Tech Industry

Consulting firm to help employees with their dot-coms

Aiming to retain top-notch talent, Web consulting firm Viant launches a program to fund its employees' entrepreneurial endeavors.

Aiming to retain top-notch talent, Web consulting firm Viant launched a program today to fund its employees' entrepreneurial endeavors.

Like its rivals in the so-called e-services space, such as Scient, iXL and Razorfish, Viant has already incubated several Internet start-ups, providing everything from investment help to office space in exchange for a stake in the company.

"In this space, the good news is that we're building up a pool of talent where it's not uncommon for our folks to steal roles at other companies," said Mark Leiter, chief business strategies officer at Viant.

"What this (program) enables us to do is to say to most of our talented people that come up with a good plan, 'We'll back you; we'll give you capital; we'll give you a Viant team that keeps you in the Viant family.'"

Under the new program, called Viant Ventures, employees submit ideas, and a team of senior managers and advisors pick from one to three ideas a year to fund. As with their clients' ideas, the deal will be staffed with a Viant consulting team which will help develop a business strategy and provide other consulting services to launch the new business. Viant will get a stake in the new business.

At least one other company has a similar program. Giant software developer Autodesk, widely known for its design software used by architects and engineers, currently reviews business ideas from employees and considers whether to help incubate and raise capital for some of them under its Autodesk Ventures unit.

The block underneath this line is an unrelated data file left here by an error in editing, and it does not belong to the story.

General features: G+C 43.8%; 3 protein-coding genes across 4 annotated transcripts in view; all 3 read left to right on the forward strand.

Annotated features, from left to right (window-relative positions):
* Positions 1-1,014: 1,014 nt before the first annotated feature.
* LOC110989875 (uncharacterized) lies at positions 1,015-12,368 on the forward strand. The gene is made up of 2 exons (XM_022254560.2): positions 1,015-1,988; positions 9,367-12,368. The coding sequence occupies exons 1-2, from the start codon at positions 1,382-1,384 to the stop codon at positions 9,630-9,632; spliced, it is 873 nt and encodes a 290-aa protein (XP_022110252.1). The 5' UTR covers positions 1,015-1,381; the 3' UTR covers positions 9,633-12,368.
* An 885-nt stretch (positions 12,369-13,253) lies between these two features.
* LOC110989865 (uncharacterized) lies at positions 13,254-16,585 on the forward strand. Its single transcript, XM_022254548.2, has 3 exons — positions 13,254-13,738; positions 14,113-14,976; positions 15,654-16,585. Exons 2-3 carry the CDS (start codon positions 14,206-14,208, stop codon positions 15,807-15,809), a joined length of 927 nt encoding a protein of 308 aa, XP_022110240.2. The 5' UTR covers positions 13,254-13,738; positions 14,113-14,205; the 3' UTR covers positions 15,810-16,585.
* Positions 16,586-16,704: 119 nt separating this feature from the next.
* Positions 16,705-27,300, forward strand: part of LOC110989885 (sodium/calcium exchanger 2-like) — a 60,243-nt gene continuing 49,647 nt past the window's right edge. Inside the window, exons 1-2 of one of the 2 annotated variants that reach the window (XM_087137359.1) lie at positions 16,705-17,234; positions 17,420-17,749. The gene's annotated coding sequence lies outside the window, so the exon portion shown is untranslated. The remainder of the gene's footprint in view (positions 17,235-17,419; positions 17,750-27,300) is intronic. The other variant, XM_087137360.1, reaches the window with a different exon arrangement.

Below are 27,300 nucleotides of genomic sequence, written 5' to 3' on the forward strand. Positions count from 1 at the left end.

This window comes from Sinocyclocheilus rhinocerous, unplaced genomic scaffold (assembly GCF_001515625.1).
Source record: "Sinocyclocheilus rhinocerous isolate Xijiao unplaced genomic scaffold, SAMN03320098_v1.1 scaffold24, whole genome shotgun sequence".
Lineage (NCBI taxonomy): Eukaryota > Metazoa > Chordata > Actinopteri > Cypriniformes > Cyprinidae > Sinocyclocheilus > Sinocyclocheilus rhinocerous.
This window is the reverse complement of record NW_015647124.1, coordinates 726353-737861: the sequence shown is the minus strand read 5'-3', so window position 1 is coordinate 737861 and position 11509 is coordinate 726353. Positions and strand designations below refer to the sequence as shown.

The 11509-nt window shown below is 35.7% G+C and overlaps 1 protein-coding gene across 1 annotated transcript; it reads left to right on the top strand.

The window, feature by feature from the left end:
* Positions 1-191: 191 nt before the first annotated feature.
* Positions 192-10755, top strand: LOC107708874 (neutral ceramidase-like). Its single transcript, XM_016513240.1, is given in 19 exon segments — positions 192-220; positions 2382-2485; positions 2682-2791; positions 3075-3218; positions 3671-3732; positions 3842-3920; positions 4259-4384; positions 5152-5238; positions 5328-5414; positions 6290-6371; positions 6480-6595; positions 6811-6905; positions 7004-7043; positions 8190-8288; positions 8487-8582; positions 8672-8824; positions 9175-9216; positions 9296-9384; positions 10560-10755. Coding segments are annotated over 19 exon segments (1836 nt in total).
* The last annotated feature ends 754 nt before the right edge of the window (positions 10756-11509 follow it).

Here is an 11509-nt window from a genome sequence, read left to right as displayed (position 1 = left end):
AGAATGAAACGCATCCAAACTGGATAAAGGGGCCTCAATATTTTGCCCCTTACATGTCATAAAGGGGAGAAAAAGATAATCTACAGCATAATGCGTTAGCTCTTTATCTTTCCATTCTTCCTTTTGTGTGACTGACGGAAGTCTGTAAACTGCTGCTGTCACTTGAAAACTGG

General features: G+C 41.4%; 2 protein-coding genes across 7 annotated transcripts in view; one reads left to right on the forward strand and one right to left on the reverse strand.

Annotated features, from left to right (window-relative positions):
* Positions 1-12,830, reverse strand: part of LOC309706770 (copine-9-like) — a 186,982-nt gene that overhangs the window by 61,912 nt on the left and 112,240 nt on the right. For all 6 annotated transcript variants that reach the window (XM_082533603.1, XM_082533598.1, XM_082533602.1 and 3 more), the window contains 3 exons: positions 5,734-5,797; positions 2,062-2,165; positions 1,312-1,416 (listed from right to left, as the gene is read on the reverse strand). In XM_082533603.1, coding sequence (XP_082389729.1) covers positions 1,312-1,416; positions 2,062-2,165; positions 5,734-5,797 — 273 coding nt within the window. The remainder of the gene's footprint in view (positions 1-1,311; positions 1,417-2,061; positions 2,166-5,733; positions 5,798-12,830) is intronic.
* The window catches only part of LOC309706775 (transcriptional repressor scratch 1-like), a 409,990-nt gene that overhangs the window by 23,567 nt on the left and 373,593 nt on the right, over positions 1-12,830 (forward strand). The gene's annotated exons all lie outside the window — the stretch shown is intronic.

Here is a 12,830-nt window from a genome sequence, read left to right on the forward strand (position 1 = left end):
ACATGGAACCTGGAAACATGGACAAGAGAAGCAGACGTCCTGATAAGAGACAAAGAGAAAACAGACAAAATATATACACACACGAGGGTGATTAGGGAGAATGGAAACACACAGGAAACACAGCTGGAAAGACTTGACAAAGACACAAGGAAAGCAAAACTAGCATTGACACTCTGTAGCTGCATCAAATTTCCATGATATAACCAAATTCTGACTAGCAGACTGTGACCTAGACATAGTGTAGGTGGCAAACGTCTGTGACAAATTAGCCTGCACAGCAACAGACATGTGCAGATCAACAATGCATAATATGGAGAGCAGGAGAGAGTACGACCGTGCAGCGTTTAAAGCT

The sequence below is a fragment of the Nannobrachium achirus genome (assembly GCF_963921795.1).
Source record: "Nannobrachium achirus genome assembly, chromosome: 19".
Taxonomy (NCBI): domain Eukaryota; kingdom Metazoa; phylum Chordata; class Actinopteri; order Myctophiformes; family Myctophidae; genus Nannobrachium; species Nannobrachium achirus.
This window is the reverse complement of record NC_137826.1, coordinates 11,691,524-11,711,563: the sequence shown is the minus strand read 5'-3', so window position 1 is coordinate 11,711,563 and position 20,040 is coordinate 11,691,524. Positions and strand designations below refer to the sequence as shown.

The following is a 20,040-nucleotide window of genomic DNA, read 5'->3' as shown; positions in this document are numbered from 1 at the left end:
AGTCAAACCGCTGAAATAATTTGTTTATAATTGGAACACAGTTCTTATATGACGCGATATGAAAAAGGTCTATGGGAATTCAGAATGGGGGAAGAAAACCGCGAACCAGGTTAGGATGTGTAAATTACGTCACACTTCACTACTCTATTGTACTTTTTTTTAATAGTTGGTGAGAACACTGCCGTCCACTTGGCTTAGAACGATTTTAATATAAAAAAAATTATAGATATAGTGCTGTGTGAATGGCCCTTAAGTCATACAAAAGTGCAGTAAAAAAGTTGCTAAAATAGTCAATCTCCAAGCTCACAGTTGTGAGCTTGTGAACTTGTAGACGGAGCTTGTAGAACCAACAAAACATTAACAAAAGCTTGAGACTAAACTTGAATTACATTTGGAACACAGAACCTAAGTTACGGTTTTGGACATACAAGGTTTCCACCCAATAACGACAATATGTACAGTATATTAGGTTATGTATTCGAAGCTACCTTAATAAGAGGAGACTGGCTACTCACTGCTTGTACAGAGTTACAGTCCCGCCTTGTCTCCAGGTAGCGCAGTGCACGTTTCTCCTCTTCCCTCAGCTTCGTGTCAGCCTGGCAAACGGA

By doing this it "lets employees both enjoy the advantages of working for a large organization but also participate in start-up opportunities," said Jon Pittman, vice president for Autodesk Ventures. Pittman said this type of program gives employees an alternative to meet their entrepreneurial goals without having to leave the company or pitch their ideas to an external investor.

"We'd like a chance at those deals first," Pittman said.

A number of companies have recently explored additional ways to boost employee retention and attraction. For the most part, analysts view the recent move as a way to combat the overall shortage for qualified technology workers.

"It's incredibly difficult for any technology provider or consulting company to try to attract anyone with half a brain and experience in e-business," said David Yockelson, an industry analyst at Meta Group. "It's not only difficult but very expensive, and there's a huge amount of competition just in the services business alone."

Most technology firms have seen seasoned workers lured away, said Tom Rodenhauser, an analyst who heads ConsultingInfo.com.

"(Viant's program) is an acknowledgement that folks are still being recruited to dot-com start-ups," Rodenhauser said. "This substantiates the notion that people in the consulting world are still moving into the dot-com" world.

"These (employees) are probably seeing start-up and dot-com opportunities right and left," Yockelson said. "This way, they get to stay within the Viant fold, and Viant gets to maintain that intelligence, the connection (to its employees) and ultimately has a direct path to that business once it grows."